Some of the most common side effects include seizures, nausea, diarrhea, vomiting, loss of appetite, and headache. These are felt when the drug is used in treating malaria, and can also be experienced with Covid-19 patients. A person may also experience shortness of breath, unusual tiredness, and heart failure after inappropriately using the drug.
Self-medication of Plaquenil has been common lately with cases of overdose that mostly leads to severe side effects. The effects of an overdose and long-term use include irreversible visual changes, abnormal heart rhythm, and muscle weaknesses. In essence, the drug has a lot of risks that need to be managed well by clinicians to avoid experiencing the side effects.
Can Plaquenil Be Used To Prevent Or Cure Covid-19?
Plaquenil is not FDA-approved for the prevention or treatment of Covid-19. The use of this drug in the treatment of Covid-19 is only anecdotal and has never been vetted in a clinical trial. There is no conclusive evidence that Plaquenil will treat Covid-19, with few people who have used the drug not showing any conclusive results.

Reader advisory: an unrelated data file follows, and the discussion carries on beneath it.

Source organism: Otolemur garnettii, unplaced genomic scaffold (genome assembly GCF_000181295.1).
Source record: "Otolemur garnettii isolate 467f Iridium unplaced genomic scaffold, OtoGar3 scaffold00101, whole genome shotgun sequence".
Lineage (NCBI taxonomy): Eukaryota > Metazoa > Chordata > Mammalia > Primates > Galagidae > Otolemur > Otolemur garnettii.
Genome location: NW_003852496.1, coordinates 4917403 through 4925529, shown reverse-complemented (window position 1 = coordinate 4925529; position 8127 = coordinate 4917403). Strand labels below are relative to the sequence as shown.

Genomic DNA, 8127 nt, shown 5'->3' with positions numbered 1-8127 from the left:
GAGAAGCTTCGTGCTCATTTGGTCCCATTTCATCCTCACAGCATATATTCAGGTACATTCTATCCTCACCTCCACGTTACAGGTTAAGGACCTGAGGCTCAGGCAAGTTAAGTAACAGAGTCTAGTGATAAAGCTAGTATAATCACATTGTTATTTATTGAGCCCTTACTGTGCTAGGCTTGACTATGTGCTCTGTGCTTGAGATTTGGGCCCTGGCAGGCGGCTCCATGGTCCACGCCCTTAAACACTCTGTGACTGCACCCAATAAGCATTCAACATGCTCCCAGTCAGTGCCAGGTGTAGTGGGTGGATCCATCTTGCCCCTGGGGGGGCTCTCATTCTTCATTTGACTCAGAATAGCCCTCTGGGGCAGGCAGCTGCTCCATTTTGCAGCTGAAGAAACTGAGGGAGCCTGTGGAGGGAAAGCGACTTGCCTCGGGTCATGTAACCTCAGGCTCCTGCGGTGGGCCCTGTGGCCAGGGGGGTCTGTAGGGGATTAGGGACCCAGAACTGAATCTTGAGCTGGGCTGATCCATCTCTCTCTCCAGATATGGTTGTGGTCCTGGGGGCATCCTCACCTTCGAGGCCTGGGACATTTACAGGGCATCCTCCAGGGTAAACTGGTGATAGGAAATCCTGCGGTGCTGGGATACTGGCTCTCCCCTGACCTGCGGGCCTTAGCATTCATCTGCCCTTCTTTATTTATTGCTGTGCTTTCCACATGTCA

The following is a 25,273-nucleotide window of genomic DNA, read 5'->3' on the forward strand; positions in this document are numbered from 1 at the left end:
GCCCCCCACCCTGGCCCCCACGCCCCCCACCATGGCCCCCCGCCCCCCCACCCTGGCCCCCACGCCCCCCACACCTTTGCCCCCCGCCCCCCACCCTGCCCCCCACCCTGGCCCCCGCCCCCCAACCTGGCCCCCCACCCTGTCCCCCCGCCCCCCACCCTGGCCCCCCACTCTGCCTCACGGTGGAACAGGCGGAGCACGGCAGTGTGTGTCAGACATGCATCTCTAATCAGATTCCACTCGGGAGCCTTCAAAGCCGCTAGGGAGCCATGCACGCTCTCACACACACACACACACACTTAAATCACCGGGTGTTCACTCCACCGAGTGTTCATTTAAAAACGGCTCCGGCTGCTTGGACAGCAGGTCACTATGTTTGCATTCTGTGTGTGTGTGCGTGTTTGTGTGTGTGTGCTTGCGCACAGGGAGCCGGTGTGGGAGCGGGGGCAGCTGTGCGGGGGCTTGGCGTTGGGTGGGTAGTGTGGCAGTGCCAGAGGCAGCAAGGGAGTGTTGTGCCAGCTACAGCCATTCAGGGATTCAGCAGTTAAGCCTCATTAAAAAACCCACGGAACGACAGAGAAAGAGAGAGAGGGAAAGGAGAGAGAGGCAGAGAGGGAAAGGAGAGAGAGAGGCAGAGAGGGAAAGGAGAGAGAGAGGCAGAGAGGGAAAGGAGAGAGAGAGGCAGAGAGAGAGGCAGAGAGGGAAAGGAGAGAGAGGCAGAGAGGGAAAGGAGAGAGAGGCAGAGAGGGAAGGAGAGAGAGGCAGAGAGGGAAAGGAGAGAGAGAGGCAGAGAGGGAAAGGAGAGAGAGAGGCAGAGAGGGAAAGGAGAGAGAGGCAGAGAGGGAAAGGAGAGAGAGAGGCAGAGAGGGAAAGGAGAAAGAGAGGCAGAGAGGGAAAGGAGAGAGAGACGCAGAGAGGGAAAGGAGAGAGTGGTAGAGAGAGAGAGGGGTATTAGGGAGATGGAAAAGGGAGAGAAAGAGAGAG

Therefore, data is still extremely limited, and findings are yet to be approved regarding its effectiveness in treating Covid-19 and ending the plague. For example, there is limited information on the safety of this drug and whether it can increase side effects such as irregular heart rhythm.
Secondly, Plaquenil does not prevent Covid-19 either in a hospital setting on in the community. The studies have focused on whether the drug can treat this coronavirus, but no reports have been done on its effectiveness in preventing the disease. Most current clinical studies are focused on finding treatment for the disease. At the same time, the current reports are based on a small number of patients with dosages higher than what is approved for malaria and other conditions.
Studies over the use of Plaquenil to treat the novel coronavirus have been inconclusive or too small to be useful. The trials have only been conducted in test tubes and are not yet complete. Therefore, Plaquenil requires further clinical study before determining whether it can be used to treat or prevent Covid-19. The tests should determine its safety and effectiveness when used under the conditions of Covid-19. For example, scientists should determine the best dose of Plaquenil in treating Covid-19, when and how long it should be given, as well as the risks and benefits of this drug in the fight against this coronavirus.